The Cameron Highlands: (otherwise known as) where we wore our jackets that one time

We had hmmmed and hawed about going to the Cameron Highlands. Dave was skeptical — why would we go somewhere that was outdoorsy? We are not trekkers. We do not know the names of plants. We like tea OK and all but are by no means fanatics. It was a 5 hour bus ride, when we could be onward to Penang by that time. I held firm. My friend Lauren suggested it and I was totally into the idea of being somewhere different. Much like our debates about paying more for a private bathroom, I won. We were going. We booked at Gerard’s Place — a small guesthouse away from the party backpacker scene (btw: party backpacker scene in Tanah Rata population: 3) researched bus options and off we were.

The bus trip was quiet and comfortable until just a tiny bit past Ipoh (one of my favorite town names ever. Pronounced “eeeeee-po” it sounds like some sort of eye infection or eye infection cream) we started winding up the mountain. And when I say “winding up the mountain” I mean the bus driver turned off the A/C and we got dizzy circling higher and higher up the mountain with a blare of the horn around each deep curve with a few near misses on a head-on collision with a tiny errant Hyundai. I eventually closed my eyes until we stopped at the bus terminal.

O We took a very quick taxi ride to our guesthouse and immediately fell in love with the owner, Jay, and her awesome husky dog, Amy. Jay, for my family reading this was the Malay Indian clone of my cousin Sharon. If you squinted, all you saw was a wash of dark hair, high cheekbones and a quick smile. She was effervescent, welcoming and had an adorable family and that familiarity was a huge part of why we loved staying at Gerard’s so much. We relaxed, I read some German Grazias and we deeply sighed a relaxed sigh and the city seemed incredibly far away.

OThe next day we did a day tour run by Cameron Secrets which was also owned by our guesthouse. We chose the Mossy Forest Tour which highlighted a bunch of the highlights for us: Strawberry farm, forest, scenic views and some activity (DK was less interested in activity– part of this trip is coming back enviably tan and skinny. Activity + sweat = skinny). It was super fun thanks to our amazing guide Saathiye. He was incredibly knowledgeable about plants: he handed me a leaf and said “take a bite”. It was fresh cinnamon. After a story about a walk through a forest in Indonesia and being covered with 100 leeches — we found out he was a botanist by day and moonlighting as a tour guide on his breaks in between expeditions. He had the nervous energy of a guy who can’t sit still very long and was quick with a joke and and had my favorite Malaysian quality: a great sense of humor about Malaysia being weird.

We were not as prepOared as some others with hiking boots on our tour. We were fine on the strawberry farm, scenic lookouts, the quiet tea plantation/factory and highest tower on the mountains. We were ill-prepared for hiking through ankle-deep cold, dense mud. Luckily, a super hip and fun Danish family were also ill-prepared so we bonded immediately. When you fall ass-first into mud in your Acne jeans, you need to be able to laugh about it with someone in mud up to her ankles. You cannot turn to the stern Swiss girl in hiking boots and zip-off REI pants for support. Thankfully Dave and I had been in Asia long enough to know that if a OWesterner does something stupid, no one will say anything to you. They will just talk about you in a language you are too stupid to learn about how fat and dumb you are. Which is what four impeccably dressed Malaysian ladies did to me as I washed my feet and muddy, muddy shoes off in the ladies room of a tea plantation tasting room. Then, three Dutch ladies did the same thing so sue me. The experience was worth the dirt, though, and I felt very nature-girl-y for the next few hours until I saw a huge cicada outside and had to flee to the safety of the indoors where nature doesn’t exist quite like that.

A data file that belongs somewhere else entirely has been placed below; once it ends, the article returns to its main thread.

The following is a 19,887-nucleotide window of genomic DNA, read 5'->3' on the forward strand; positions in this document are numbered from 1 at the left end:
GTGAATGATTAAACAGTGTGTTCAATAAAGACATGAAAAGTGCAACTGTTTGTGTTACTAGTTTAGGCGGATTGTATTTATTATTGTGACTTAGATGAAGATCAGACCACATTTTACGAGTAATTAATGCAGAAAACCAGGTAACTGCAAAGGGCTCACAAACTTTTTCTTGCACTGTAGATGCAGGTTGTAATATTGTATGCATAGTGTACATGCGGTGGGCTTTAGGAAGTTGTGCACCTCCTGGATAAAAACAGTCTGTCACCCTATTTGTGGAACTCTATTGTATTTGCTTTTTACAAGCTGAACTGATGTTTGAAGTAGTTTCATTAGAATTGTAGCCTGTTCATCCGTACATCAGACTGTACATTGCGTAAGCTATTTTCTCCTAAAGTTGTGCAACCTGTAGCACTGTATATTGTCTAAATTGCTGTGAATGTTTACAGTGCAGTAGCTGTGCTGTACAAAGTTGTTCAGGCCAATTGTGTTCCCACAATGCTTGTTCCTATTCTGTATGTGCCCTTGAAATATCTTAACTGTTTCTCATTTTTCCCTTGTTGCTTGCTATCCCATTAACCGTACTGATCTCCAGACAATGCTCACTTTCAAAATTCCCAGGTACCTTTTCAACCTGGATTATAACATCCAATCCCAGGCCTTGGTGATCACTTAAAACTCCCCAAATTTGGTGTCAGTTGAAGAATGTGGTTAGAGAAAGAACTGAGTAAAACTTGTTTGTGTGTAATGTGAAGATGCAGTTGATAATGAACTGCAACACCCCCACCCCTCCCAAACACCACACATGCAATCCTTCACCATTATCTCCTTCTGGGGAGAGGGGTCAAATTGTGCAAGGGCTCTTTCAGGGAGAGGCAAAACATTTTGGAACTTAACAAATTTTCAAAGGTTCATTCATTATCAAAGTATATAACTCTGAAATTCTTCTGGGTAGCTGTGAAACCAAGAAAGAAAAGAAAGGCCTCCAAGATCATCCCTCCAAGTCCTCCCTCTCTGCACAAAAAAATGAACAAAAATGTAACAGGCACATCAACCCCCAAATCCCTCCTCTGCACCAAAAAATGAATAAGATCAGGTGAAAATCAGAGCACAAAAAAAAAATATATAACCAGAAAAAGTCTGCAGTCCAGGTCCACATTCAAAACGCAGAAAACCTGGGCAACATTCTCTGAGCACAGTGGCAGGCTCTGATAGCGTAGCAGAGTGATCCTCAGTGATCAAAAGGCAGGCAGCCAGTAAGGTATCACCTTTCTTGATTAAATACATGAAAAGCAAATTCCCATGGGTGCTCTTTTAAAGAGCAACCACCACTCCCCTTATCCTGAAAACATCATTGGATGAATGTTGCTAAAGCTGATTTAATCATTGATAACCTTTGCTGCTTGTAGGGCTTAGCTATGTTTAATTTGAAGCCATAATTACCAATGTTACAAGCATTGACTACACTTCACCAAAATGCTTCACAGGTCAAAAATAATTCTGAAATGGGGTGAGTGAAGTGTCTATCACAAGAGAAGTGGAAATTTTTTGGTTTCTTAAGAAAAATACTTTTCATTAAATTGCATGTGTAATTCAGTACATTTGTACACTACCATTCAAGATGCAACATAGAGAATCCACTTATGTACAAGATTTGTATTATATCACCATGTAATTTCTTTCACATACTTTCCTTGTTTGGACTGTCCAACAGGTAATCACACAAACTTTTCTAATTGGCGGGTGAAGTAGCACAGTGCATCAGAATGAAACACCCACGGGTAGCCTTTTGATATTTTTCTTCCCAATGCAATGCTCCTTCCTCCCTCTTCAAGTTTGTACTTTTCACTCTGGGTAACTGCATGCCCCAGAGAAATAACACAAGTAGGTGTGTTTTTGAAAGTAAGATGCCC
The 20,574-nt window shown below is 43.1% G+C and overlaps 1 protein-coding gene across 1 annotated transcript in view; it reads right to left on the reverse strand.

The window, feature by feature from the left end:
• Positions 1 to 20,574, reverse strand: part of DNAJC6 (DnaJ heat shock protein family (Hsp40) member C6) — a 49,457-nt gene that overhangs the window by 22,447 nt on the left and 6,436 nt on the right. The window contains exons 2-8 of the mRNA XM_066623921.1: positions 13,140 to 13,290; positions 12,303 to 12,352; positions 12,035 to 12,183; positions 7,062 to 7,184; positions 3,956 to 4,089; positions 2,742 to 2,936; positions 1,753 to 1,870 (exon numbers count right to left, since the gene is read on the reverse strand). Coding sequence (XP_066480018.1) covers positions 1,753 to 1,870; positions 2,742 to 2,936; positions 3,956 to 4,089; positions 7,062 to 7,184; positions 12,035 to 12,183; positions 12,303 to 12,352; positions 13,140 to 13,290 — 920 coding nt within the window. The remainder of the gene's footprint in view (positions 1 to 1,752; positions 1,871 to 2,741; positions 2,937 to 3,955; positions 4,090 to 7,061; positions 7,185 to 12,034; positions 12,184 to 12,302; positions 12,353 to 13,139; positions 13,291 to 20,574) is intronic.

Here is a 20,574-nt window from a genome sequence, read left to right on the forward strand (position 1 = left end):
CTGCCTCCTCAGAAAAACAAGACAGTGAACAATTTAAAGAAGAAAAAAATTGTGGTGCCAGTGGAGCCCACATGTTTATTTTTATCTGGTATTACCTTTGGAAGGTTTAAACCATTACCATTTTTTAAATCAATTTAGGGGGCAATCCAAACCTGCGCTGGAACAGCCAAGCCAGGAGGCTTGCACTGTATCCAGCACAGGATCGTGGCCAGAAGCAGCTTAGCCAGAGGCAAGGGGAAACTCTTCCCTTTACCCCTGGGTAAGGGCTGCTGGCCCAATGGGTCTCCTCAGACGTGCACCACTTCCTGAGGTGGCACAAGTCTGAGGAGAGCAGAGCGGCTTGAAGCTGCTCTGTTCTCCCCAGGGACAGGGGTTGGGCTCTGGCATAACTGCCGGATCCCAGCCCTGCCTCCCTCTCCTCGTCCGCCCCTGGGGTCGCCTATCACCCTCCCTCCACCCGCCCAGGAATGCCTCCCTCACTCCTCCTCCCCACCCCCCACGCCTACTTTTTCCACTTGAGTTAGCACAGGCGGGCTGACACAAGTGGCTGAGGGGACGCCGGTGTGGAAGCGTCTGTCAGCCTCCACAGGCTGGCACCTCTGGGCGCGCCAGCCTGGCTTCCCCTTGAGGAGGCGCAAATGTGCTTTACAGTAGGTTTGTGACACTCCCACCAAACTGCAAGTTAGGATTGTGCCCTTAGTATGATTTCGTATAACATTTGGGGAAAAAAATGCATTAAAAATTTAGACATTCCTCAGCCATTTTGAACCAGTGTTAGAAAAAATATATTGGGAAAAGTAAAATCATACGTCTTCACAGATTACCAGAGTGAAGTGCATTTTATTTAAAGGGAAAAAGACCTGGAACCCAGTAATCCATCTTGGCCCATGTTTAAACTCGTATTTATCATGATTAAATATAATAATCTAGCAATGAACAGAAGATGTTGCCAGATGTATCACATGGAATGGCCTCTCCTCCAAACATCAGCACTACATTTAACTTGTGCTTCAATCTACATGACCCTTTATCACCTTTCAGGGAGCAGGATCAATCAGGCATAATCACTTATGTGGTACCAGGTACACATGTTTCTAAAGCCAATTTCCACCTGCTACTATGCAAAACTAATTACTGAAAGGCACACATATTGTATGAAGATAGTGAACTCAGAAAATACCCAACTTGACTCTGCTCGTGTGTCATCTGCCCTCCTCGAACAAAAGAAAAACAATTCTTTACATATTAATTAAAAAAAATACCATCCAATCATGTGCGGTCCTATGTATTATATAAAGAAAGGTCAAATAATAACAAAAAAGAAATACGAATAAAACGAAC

OOur absolute favorite thing about the Highlands though, was the temperature. One full day was enough to see the sights and mostly we just relaxed and reveled in the delightfully dreary weather. We wore our fleeces and sometimes, our rain coats. It was misty and green and we drank tons of tea to ward of the chill of sleeping with the windows open. Poor us, you see, it was 78 degrees F during the day and probably 68 at night. We were used to sweating so hard that you could play “tears or sweat” with my face behind my sunglasses (note: often sweat, occasionally tears). We reveled in not sweating. We took hot showers. We drank hot beverages. We could not WAIT to brag about being cold to our friends and family back home. We were so smug about it that I feel the need to confide in you that I am writing this outside by the pool at our hotel in Kanchanaburi, Thailand with sweat running down my face, gathering behind my knees and hoping to make some merit to the Buddha for offsetting my wrongs earlier.


I am sorry, Buddha, for bragging about the “cold”. I am also sorry, Buddha, for bringing up the fact that every time we talk about loving our brief time in the Highlands I brattily remind DK it was my idea. This is not true. It was Lauren’s.






One response to “The Cameron Highlands: (otherwise known as) where we wore our jackets that one time

  1. Sounds amazing! Nothing like falling on your ass in mud in a foreign country and laughing at it to make Americans seem more awesome, IMHO. Also, the more food posts you write the more money I spend on take out, my budget thanks you for the break. Miss & Love

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